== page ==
You will make things easier for someone looking to compromise your password irrespective of that second factor. You're under the impression that any second factor will be more secure than the first. Think about that for a moment.
Imagine you put your trust in Acme Dual Factor company. You trust that they will be your "overseer" in the sense that you have one key, and they have the other. Chicken or the egg concept. If one was that secure, you wouldn't need the other.
What I have done to manage complex passwords each different across many systems is, I have made myself a mental framework to remember them. It's based on the "something you are, something you have, and something you know" concept.
Something I have: (A Gmail account) Gm@!l
Something I know: (password I choose) f!d0
Something I am: (from New York so I will use) y@nkees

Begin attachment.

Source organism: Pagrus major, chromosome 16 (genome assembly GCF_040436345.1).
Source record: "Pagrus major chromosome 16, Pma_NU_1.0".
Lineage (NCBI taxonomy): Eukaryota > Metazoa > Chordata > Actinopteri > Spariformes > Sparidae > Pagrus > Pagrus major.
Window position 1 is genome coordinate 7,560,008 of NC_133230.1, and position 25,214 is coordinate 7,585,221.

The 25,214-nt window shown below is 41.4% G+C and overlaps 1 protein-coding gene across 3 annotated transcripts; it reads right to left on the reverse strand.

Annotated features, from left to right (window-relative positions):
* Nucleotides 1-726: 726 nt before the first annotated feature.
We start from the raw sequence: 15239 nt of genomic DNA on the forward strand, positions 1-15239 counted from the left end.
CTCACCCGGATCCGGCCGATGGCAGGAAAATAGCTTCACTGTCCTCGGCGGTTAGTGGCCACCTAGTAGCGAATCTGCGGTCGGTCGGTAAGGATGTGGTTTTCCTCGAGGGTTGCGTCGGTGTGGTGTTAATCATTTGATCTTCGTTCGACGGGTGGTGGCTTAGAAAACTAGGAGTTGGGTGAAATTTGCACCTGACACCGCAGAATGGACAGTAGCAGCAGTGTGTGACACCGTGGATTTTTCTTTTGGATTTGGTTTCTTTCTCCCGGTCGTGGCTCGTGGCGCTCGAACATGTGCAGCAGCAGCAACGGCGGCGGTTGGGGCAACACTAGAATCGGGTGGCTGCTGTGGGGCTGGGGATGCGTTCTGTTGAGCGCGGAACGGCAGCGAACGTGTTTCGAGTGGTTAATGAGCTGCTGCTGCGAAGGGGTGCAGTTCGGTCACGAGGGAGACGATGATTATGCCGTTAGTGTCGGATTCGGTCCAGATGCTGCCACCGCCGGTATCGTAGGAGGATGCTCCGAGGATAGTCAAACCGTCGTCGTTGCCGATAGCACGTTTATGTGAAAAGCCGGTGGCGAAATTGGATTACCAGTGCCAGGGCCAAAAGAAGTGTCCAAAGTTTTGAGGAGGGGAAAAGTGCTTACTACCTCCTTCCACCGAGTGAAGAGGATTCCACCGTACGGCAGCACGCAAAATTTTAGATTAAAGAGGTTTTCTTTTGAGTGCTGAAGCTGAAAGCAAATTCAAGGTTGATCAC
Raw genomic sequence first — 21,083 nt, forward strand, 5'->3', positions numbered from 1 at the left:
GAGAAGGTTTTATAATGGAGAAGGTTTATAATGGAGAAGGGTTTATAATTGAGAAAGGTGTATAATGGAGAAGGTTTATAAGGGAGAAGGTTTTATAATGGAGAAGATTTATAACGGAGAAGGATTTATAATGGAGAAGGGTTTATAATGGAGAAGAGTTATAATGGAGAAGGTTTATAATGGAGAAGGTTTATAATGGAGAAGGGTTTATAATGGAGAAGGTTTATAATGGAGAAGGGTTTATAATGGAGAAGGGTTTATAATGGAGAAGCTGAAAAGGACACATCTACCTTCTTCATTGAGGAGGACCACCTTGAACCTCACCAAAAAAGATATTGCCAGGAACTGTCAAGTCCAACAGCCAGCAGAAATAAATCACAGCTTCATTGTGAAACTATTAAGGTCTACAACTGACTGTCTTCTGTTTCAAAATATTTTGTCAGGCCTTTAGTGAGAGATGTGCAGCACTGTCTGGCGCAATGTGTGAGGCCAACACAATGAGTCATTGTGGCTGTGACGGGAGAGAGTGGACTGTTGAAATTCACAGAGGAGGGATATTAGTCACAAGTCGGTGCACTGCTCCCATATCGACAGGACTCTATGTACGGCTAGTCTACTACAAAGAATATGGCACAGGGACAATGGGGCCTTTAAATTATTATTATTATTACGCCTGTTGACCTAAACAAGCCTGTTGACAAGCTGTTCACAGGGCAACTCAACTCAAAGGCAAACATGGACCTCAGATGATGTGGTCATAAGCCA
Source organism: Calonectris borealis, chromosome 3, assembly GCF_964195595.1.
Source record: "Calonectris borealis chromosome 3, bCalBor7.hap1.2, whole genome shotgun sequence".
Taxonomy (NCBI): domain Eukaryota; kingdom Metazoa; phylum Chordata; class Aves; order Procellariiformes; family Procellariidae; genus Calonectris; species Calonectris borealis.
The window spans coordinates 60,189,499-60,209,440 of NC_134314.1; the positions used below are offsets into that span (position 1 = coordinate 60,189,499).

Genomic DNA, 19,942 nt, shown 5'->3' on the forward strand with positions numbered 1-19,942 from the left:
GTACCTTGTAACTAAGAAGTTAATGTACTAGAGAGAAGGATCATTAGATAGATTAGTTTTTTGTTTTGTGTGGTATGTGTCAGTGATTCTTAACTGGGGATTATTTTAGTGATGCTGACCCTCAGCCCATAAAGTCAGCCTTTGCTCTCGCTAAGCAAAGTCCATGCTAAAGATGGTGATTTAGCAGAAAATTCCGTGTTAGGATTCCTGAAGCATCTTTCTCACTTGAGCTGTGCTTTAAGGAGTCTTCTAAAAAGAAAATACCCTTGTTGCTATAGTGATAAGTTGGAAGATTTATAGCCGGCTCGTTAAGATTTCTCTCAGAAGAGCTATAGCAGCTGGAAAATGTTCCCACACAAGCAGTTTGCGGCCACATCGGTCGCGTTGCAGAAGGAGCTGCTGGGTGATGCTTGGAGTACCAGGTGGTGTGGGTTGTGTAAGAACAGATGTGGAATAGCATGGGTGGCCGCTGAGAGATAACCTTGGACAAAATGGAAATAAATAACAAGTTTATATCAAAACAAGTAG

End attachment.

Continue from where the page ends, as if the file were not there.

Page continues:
"It would take a desktop PC about 3 quintillion years" https://howsecureismypassword.net/
Let's do this again.
Something I have: my bank login (C!t!b@nk)
Something I know: my phone number ... shifted - @)@%%%(*&^
Something I am: from New York
Not my bank, but Gmail:
These are things I can NEVER forget. My phone number holding shift. Where I am from, and what is it I have. There are many mechanisms to commit to memory in order to remember ultra strong passwords. My Truecrypt password is 26 characters, my sign in, 21. Completely DIFFERENT passwords. I remember them all because I created my framework. I back them up using Keepass for safekeeping.
Now, someone will come along and say: "the vulnerability is in your framework" and I will point out, the odds of compromising ANY of those bits of data via say "social recon" is absurd.